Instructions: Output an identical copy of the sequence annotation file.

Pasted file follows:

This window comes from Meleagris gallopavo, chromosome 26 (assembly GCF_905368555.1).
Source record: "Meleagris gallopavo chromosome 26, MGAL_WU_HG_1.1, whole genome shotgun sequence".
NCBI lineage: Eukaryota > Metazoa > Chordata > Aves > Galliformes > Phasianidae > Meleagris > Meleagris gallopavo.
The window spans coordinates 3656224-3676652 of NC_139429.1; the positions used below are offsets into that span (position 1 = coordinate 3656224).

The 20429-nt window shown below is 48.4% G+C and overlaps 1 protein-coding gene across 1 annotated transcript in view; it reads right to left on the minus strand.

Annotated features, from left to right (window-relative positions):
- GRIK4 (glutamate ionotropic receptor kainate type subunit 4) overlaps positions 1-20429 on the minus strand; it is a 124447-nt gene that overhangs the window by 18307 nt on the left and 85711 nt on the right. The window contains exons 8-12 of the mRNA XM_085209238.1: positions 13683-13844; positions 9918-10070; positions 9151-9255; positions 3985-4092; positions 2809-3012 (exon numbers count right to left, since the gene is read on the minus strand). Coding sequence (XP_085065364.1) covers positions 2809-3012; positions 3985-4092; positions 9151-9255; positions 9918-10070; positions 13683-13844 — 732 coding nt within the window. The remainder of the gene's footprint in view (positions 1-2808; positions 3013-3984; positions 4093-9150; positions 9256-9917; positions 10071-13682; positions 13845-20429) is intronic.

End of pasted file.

This window comes from Meleagris gallopavo, chromosome 26 (assembly GCF_905368555.1).
Source record: "Meleagris gallopavo chromosome 26, MGAL_WU_HG_1.1, whole genome shotgun sequence".
NCBI lineage: Eukaryota > Metazoa > Chordata > Aves > Galliformes > Phasianidae > Meleagris > Meleagris gallopavo.
The window spans coordinates 3656224-3676652 of NC_139429.1; the positions used below are offsets into that span (position 1 = coordinate 3656224).

The 20429-nt window shown below is 48.4% G+C and overlaps 1 protein-coding gene across 1 annotated transcript in view; it reads right to left on the minus strand.

Annotated features, from left to right (window-relative positions):
- GRIK4 (glutamate ionotropic receptor kainate type subunit 4) overlaps positions 1-20429 on the minus strand; it is a 124447-nt gene that overhangs the window by 18307 nt on the left and 85711 nt on the right. The window contains exons 8-12 of the mRNA XM_085209238.1: positions 13683-13844; positions 9918-10070; positions 9151-9255; positions 3985-4092; positions 2809-3012 (exon numbers count right to left, since the gene is read on the minus strand). Coding sequence (XP_085065364.1) covers positions 2809-3012; positions 3985-4092; positions 9151-9255; positions 9918-10070; positions 13683-13844 — 732 coding nt within the window. The remainder of the gene's footprint in view (positions 1-2808; positions 3013-3984; positions 4093-9150; positions 9256-9917; positions 10071-13682; positions 13845-20429) is intronic.